Before the final Lions test against Australia, I read a whole host of articles, tweets and Facebook updates slamming Warren Gatland for his selection policies.
This article in the Telegraph is a prime example: calling Gatland’s selection for the final Test ‘a brazen insult’ to the concept of the British and Irish Lions, containing 10 Welshmen as it did.
There was also a great outcry over the dropping from the squad of centre Brian O’Driscoll, a living legend in Irish rugby and widely regarded as one of the best players ever selected for the Lions.
The Lions then proceeded to walk out of Sydney 41-16 winners, the highest points score for in their history, and in defeating Australia recorded their first series win in sixteen years. Yet you know all that, so why am I going on?
I think Gatland’s bravery should be celebrated. I don’t think many coaches would have the guts to drop O’Driscoll, for whatever reason.
To drop him for purely tactical reasons for the young Welshman Jonathan Davies, who, albeit in form, has nowhere near the reputation of O’Driscoll, was seen as madness. In the end, Gatland was proved vindicated.
The important thing to realise is that whilst Gatland picked 10 Welshmen, this was not merely a retreat to what he knew as coach of the Welsh national team.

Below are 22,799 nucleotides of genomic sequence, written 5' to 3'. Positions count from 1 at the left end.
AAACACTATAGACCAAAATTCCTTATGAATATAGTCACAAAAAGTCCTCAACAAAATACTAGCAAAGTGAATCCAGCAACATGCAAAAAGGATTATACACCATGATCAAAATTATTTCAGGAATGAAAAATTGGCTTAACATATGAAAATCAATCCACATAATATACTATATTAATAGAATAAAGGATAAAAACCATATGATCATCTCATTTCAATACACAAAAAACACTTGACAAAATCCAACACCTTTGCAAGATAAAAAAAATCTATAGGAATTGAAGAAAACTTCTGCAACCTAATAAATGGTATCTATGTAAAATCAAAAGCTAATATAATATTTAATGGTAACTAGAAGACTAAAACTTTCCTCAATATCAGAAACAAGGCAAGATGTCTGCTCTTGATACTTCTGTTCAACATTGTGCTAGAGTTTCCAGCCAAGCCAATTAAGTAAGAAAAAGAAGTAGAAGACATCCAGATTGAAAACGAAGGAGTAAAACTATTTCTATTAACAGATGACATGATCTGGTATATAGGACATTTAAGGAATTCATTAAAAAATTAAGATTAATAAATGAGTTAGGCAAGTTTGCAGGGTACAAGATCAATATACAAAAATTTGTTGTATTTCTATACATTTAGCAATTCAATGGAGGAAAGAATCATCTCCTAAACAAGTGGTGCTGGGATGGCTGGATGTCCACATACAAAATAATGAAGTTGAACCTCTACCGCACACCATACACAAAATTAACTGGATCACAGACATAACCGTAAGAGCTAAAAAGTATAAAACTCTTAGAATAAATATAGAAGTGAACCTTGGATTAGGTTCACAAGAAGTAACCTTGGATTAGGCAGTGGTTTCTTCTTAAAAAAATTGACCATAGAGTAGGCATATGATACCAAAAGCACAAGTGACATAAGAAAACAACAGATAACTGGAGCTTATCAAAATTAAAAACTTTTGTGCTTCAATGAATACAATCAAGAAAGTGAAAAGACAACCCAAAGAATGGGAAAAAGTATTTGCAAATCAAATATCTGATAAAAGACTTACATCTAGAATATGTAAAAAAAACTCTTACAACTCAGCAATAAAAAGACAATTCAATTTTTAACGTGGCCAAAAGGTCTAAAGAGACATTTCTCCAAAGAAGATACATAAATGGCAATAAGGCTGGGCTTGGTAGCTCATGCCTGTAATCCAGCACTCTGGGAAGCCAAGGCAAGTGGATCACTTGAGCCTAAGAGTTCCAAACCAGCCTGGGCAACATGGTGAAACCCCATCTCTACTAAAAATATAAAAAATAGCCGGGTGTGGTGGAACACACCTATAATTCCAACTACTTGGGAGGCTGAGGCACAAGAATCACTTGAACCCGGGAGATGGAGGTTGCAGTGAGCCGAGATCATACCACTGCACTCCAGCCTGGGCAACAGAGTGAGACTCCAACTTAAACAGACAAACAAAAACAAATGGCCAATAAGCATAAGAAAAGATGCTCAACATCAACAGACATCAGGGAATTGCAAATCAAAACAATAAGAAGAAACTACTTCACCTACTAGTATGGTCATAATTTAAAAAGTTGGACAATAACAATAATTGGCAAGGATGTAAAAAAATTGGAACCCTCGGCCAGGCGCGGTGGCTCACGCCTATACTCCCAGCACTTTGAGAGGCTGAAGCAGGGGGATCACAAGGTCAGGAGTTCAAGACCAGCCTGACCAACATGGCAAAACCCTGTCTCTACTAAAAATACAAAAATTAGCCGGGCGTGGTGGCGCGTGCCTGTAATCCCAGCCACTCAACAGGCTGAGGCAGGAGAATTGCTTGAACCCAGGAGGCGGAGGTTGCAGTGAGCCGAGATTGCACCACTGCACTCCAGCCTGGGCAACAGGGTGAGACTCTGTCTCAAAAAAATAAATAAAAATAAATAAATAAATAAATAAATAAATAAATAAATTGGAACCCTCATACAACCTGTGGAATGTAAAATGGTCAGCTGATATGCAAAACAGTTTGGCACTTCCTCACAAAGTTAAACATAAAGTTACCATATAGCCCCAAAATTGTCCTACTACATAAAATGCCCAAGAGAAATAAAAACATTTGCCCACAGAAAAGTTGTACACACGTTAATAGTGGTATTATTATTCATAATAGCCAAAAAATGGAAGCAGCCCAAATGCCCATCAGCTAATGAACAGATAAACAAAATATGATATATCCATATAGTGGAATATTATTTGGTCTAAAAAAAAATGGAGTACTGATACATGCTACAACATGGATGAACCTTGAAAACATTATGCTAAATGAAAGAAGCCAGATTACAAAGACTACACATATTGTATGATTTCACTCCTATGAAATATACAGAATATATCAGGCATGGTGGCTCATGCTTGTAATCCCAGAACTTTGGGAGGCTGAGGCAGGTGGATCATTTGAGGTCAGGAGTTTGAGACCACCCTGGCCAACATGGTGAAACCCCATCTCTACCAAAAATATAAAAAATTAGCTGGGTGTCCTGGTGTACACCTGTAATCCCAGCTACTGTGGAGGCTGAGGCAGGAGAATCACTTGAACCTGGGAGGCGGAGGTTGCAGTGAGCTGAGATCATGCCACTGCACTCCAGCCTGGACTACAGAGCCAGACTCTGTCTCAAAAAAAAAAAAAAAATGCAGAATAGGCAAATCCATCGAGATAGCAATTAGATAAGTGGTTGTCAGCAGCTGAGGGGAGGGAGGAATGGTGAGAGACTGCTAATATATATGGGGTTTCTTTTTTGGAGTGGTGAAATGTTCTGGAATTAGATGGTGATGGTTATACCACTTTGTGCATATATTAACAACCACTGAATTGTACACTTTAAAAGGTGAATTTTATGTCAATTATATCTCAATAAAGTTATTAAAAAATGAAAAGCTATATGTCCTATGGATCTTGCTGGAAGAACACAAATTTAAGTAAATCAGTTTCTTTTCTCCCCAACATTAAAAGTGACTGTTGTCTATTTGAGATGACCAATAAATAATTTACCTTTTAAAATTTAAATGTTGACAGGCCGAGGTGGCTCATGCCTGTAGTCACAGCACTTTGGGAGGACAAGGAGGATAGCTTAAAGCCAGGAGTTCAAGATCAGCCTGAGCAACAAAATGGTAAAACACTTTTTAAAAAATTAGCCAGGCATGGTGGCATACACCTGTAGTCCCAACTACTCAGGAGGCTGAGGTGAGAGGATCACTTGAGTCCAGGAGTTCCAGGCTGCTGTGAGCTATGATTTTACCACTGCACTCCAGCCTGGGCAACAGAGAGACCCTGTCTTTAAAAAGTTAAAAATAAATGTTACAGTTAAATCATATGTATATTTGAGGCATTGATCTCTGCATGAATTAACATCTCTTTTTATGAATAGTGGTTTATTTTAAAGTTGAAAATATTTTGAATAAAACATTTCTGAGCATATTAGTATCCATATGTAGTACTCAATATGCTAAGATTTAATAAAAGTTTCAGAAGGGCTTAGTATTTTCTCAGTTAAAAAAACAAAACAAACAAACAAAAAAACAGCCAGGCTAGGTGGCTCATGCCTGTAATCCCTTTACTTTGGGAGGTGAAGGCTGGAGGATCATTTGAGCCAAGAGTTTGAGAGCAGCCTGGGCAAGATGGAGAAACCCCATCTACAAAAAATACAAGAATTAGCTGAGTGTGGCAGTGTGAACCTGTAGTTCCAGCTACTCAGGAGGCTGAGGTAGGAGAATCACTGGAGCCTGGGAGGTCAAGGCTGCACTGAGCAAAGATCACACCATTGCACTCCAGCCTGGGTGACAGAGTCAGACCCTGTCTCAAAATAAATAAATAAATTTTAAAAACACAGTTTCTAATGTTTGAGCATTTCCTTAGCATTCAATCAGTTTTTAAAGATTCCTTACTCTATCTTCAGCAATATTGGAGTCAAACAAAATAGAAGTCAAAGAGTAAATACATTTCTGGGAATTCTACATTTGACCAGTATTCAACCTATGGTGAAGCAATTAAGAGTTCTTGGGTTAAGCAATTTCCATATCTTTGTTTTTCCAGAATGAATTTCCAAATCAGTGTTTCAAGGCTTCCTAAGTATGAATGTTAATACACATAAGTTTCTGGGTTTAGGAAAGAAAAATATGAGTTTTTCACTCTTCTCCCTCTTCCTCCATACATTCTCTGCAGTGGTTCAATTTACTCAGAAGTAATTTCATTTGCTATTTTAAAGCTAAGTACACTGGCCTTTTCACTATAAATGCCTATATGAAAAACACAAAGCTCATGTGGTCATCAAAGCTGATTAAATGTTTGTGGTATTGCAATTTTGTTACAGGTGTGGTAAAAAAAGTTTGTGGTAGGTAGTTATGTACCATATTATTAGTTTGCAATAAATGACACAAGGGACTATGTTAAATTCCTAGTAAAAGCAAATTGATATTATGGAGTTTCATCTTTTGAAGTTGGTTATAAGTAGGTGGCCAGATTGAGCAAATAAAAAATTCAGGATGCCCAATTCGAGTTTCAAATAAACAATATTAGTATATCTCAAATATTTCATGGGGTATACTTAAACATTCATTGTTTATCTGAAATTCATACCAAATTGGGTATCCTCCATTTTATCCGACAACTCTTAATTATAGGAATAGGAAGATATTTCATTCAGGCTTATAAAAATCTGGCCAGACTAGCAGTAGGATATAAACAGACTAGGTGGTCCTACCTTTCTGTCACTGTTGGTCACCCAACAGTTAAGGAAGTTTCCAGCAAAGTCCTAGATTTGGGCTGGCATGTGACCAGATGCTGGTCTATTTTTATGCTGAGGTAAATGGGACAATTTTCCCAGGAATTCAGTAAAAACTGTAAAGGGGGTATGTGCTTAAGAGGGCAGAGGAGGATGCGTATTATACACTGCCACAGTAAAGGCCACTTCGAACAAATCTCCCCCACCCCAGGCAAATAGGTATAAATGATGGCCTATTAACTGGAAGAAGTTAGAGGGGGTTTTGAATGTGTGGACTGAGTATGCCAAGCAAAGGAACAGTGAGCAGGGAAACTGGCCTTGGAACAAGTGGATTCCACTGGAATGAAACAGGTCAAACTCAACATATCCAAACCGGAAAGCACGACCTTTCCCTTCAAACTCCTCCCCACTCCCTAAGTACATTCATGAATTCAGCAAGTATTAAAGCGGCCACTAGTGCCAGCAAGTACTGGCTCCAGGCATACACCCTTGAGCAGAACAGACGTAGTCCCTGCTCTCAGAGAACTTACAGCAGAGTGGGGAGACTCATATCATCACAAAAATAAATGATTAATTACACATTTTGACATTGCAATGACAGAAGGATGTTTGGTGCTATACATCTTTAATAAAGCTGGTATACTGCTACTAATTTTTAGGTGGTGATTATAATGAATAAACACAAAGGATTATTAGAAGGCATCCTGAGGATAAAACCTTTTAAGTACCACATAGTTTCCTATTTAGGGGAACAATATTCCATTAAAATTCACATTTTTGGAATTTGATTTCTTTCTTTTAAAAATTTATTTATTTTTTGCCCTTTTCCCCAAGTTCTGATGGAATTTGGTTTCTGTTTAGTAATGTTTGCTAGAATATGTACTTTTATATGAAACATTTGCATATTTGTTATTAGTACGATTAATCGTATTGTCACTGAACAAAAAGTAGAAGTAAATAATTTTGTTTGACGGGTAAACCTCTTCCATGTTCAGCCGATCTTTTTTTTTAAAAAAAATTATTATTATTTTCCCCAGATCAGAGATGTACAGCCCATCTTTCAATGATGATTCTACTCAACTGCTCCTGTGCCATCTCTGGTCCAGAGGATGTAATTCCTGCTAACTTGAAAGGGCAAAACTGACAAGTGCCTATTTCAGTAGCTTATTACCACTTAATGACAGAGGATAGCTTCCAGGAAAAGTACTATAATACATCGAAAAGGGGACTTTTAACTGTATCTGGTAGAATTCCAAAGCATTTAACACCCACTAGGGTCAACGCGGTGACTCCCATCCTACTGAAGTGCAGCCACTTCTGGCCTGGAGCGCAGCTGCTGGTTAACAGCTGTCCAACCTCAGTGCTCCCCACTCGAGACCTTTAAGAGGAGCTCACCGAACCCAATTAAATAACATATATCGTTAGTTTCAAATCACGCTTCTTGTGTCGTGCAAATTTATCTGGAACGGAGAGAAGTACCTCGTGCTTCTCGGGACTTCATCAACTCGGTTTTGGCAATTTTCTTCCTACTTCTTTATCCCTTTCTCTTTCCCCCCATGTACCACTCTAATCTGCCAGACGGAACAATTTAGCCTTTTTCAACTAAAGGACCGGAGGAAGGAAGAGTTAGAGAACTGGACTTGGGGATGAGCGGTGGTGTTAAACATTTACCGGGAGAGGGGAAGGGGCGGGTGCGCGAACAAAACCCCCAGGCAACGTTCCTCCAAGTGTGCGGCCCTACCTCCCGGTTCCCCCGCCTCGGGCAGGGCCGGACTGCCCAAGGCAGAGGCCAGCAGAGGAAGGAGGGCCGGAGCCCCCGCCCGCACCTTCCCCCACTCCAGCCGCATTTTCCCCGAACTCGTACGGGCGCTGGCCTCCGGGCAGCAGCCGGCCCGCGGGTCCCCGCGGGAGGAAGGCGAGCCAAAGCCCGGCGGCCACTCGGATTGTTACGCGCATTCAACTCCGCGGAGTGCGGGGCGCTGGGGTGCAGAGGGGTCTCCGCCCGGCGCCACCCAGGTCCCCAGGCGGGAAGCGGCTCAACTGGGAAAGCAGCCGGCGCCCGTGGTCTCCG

Every selection was part of a wider strategy. Richard Hibbard’s added strength in the scrum at hooker, alongside the brilliant Hair Bear Adam Jones and the returning Alex Corbisiero, meant that the Lions were able to dominate the scrum in a way they were unable to in the second Test, when only Jones of the three was playing.
Hibbard’s willingness to charge at things head first particularly showed a willingness to charge at Australia with no fear. Corbisiero’s return too was crucial, considering the man he replaced, Mako Vunipola, was exploited as a weakness in the side in the previous Test.
In fact, almost all of Gatland’s selections proved correct. Toby Faletau had a great game at number eight, Geoff Parling made one of the tackles of the tour and captain Alan Wyn Jones was everywhere on the pitch.
The key point is that not all of these names are Welsh: Gatland’s best available combination just happened to include 10 Welshmen.
In an age where sporting nations can claim those from other nationalities as their own to improve their sides, it seems to me highly ironic to complain about the makeup of the Lions side in terms of what national team they play for
Of course, having the best fly-half in the northern hemisphere helped. The ball, when kicked by Australia, seemed to be magnetically attracted to Leigh Halfpenny, who was not only a safe presence at the back, but played a crucial role in attack, helping set up the tries for Johnny Sexton and George North.
He also proved brilliant in front of the posts with the boot, amassing a remarkable 49 points over the three games. He was deservedly named Man of the Series.
Maybe the idea of selecting 10 players in the starting fifteen from Wales angered some people. However, this isn’t a junior level, where everyone should be given a chance. This was about winning, and Gatland’s team won.
In an age where sporting nations can claim those from other nationalities as their own to improve their sides, it seems to me highly ironic to complain about the makeup of the Lions side in terms of what national team they play for.
In the end, it was a series victory sealed in the most emphatic manner in Sydney. That’s what Gatland was hired to do. That’s what he did. Bring on 2017.